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A loan should look like a loan

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A business owner who advanced funds to a new employee was not entitled to deduct as a business bad debt either the funds that he knowingly advanced or the funds that the employee misappropriated from the business, the Tax Court determined recently.

Ronald Dickinson was a self-employed consultant. He hired Terry DuPont, a former employee, to work for him again in a new consulting business. Dickinson was aware that DuPont had financial obligations to his former spouse and to his children and was experiencing financial problems as a result.

Dickinson sent DuPont a letter stating, essentially, that he would informally lend him money until DuPont was generating his own commissions. Ultimately, Dickinson wrote several checks to DuPont.

There was no promissory note or similar document evidencing the loans or stating that DuPont was obligated to repay. Dickinson neither charged interest nor provided a fixed repayment schedule, and DuPont did not offer any collateral.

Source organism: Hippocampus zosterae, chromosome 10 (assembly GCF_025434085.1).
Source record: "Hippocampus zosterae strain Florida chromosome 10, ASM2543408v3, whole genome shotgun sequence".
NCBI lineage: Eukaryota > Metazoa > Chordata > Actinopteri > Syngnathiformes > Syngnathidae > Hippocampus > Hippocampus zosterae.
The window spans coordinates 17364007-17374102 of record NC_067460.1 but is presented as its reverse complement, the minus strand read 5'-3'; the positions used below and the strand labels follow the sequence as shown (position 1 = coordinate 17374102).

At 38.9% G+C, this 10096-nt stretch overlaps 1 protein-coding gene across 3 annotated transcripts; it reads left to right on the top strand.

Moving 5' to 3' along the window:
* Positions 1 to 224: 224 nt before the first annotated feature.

After DuPont started working for Dickinson, he withdrew funds that he was not authorized to withdraw from one or more bank accounts over which he and Dickinson had signatory authority. DuPont also deposited certain funds that he was not authorized to deposit into one or more of his own bank accounts.

Dickinson later filed a complaint against DuPont in the state court alleging that DuPont had requested, and Dickinson had advanced to DuPont, funds totaling approximately $33,000 as loans that DuPont was obligated to repay. In his answer and counterclaim, DuPont admitted that Dickinson “did on occasion write checks payable” to DuPont but disputed the amount. DuPont also admitted that the funds were advanced at his request and constituted loans that he was obligated to repay.

The lawsuit was ultimately dismissed by the state court.

Dickinson claimed a business bad debt deduction of $32,550. He attached a letter to the return with his description of what had occurred. The IRS disallowed the deduction because Dickinson failed to show “that any amount was incurred for a bona fide debt which became worthless during the year.”

The Tax Court agreed with the IRS that Dickenson failed to prove that the arrangement constituted a bona fide loan, noting among other things the absence of any objective characteristics of a loan, such as interest or a debt instrument. The court also found that Dickenson did not have a reasonable expectation of recovering any portion of the funds at the time they were advanced because of DuPont’s known financial problems (Ronald R. and Shirley F. Dickenson v. Commissioner, TC Memo 2014-136, July 10, 2014).